PhD Position in the Turbulent Flow Simulation and Optimization

Catholic University of Leuven Department of Mechanical Engineering


This PhD position is based in the Turbulent Flow Simulation and Optimization (TFSO) research group headed by Prof. Johan Meyers, which is part of the department of Mechanical Engineering of the University of Leuven (KU Leuven). The position is part of the Agroflux project funded by Belgian Science Policy Office (BELSPO) in collaboration with the research groups of Prof. Philippe Chatelain (UCLouvain), and Prof. Bernard Heinesch and Bernard Longdoz (both ULiége).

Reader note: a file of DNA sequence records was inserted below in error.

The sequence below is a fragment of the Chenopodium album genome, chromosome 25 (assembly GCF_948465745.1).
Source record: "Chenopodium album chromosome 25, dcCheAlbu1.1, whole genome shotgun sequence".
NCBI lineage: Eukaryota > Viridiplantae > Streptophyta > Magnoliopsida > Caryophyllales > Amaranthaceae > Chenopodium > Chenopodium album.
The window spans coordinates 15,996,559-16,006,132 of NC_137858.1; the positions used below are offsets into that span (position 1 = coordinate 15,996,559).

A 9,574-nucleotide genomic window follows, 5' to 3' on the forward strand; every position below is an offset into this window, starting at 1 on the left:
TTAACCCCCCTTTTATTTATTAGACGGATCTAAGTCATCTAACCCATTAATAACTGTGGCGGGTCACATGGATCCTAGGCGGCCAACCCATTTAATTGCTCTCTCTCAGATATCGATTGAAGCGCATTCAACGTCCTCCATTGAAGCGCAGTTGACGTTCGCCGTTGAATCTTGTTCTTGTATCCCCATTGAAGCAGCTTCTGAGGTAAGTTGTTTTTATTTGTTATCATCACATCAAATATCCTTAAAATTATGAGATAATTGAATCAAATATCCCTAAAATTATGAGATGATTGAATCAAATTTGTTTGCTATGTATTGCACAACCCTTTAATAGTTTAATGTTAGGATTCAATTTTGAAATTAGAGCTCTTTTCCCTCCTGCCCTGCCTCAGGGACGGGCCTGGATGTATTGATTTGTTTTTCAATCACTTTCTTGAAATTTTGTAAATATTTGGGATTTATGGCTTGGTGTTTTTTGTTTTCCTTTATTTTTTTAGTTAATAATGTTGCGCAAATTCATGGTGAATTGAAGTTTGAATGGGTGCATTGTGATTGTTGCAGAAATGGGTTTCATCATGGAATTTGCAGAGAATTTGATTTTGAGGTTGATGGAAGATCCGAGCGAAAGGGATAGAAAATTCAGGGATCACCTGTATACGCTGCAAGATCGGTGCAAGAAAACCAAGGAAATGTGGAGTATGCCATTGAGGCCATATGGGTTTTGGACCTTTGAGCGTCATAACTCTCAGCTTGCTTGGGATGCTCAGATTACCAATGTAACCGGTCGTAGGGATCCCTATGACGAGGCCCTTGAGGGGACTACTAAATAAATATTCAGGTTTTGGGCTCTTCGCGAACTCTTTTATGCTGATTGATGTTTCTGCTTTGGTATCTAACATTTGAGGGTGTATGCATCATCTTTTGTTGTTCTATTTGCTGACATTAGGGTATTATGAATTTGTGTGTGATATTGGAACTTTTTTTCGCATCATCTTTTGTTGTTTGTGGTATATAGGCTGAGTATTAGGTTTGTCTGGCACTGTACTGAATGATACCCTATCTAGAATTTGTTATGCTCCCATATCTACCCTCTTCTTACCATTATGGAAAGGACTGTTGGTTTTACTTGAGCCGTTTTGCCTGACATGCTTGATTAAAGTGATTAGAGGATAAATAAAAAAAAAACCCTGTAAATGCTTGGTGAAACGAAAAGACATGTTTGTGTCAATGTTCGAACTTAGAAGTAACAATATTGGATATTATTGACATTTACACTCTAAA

The surface–atmosphere exchanges of momentum, energy, water and trace gases are central components of the Earth system. Their quantification, the understanding of their variability and their modeling can unlock key scientific questions like the impact of ecosystems on climate change and air pollution, and their capacity to cope with the ongoing climatic and atmospheric composition modifications. Meeting these challenges increasingly relies on observations at the ecosystem plot level obtained at experimental sites equipped with flux towers, which are organized in continental networks (ICOS for Europe), and the global FLUXNET database. The cornerstone of these infrastructures is the single-point micrometeorological eddy-covariance (EC) equipment, allowing the estimation of surface fluxes at a spatial scale of a few hectares and with a time resolution below the hour. The eddy covariance method relies on the idea that in high turbulence conditions, and for sufficiently homogeneous terrain and flow conditions, the transport of CO2 (or likewise heat) is dominated by the vertical turbulent transport. The method thus fails when turbulence is low and advective fluxes are not negligible; this leads to the systematic underestimations of (i) the trace gas flux (e.g. CO2), in particular in atmospheric stable conditions, typical of cloud-free nights and of (ii) the available energy, in particular in atmospheric free convective conditions, typical of sunny windless days. These so-called night-flux problem and un-closure of the surface energy balance (SEB) have remained unsolved for the past 25 years and are currently handled through debated data filtering and gap-filling techniques weakening the method as a quantitative tool for long term (annual) quantification of the net GHG exchanges from ecosystems. The Agroflux project aims at a significant breakthrough in EC flux tower source reconstruction by leveraging and combining recent scientific and technological progresses in (I) measurements, (II) simulations and (III) inference and assimilation techniques.